Part of the Springer Geophysics book series (SPRINGERGEOPHYS)


Tsunami research has been advanced by developments in theory and in the methods of observation. Coastal records such as tide gauges and inundation surveys have played an important role for a long time. Offshore observations have been undertaken widely across deep oceans. After the 2011 Tohoku-Oki earthquake, dense and wide offshore tsunami observation was begun. We now expect tsunami generation to be observed inside the focal areas of huge earthquakes. New observations require new theoretical frameworks. In Sect. 1.1, we briefly introduce the development of offshore observation using ocean-bottom pressure gauges. Section 1.2 illustrates the 2011 Tohoku-Oki earthquake tsunami. This is to show what we know and what we do not know about that huge earthquake and tsunami. Section 1.3 introduces a new observation network that was deployed after the Tohoku-Oki earthquake. This observation network is designed for the detection of tsunamis inside the focal area. In Sect. 1.4, we present the focus of this book. The wide use of ocean-bottom pressure gauges and the construction of new observation network can greatly advance our understanding of tsunami. This book is aimed to illustrate theoretical frameworks in analyzing these records.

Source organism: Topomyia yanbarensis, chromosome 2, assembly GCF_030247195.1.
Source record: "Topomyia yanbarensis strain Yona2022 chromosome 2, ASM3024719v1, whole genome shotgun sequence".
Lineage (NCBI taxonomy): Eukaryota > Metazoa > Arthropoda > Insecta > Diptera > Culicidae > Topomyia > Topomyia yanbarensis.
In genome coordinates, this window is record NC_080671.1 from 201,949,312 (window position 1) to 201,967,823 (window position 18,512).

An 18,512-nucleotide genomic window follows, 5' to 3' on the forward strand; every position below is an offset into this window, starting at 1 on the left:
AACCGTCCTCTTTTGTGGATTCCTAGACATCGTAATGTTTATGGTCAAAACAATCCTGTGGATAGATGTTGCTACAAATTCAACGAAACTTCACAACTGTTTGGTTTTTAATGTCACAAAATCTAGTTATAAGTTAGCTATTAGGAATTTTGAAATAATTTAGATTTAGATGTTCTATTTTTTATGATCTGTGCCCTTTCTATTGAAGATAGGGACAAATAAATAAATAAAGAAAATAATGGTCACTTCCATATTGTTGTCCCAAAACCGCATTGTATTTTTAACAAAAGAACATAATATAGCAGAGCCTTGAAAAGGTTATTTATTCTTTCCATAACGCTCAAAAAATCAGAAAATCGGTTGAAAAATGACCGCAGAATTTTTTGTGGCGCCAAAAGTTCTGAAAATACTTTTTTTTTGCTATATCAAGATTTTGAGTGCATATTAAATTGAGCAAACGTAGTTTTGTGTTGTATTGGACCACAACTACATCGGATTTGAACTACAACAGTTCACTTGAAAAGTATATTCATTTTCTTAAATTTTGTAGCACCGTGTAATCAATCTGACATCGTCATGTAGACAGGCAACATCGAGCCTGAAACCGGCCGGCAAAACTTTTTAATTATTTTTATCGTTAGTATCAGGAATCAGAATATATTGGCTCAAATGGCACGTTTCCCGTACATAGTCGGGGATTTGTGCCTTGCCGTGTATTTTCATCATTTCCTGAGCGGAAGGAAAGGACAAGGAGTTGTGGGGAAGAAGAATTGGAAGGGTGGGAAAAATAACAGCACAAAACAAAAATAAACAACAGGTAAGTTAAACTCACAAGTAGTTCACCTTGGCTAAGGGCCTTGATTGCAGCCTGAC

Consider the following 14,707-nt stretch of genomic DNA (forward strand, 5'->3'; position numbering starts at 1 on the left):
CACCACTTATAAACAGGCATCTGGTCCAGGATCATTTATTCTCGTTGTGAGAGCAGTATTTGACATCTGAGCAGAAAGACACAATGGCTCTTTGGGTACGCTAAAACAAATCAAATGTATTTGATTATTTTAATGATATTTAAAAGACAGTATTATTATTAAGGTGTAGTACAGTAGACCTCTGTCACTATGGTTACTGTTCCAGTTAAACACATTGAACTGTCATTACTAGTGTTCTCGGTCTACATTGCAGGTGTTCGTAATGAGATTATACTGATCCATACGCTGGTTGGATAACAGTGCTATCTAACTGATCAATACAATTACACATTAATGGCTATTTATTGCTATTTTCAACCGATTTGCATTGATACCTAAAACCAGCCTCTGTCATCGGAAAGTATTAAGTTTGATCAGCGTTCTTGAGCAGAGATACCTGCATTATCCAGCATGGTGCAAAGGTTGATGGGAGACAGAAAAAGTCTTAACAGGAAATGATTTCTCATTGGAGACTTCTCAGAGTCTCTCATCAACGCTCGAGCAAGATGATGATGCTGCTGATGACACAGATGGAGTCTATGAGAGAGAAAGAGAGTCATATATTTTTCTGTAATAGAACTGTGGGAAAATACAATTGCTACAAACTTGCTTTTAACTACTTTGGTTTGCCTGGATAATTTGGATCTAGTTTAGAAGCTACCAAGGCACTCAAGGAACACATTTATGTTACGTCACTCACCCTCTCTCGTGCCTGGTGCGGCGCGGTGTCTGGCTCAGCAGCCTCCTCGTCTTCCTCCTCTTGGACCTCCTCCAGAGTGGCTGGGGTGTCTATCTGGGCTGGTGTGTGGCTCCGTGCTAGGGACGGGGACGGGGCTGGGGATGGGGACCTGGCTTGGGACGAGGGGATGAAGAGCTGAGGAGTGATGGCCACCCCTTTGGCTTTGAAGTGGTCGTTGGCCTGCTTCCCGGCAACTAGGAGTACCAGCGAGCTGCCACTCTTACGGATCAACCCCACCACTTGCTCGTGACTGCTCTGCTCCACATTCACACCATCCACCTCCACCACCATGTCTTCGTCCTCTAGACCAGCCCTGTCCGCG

Fluid dynamics Elastic dynamics Offshore observations The 2011 Tohoku-Oki earthquake 


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Copyright information

© Springer Japan KK, part of Springer Nature 2019

Authors and Affiliations

  1. 1.National Research Institute for Earth Science and Disaster ResilienceTsukubaJapan

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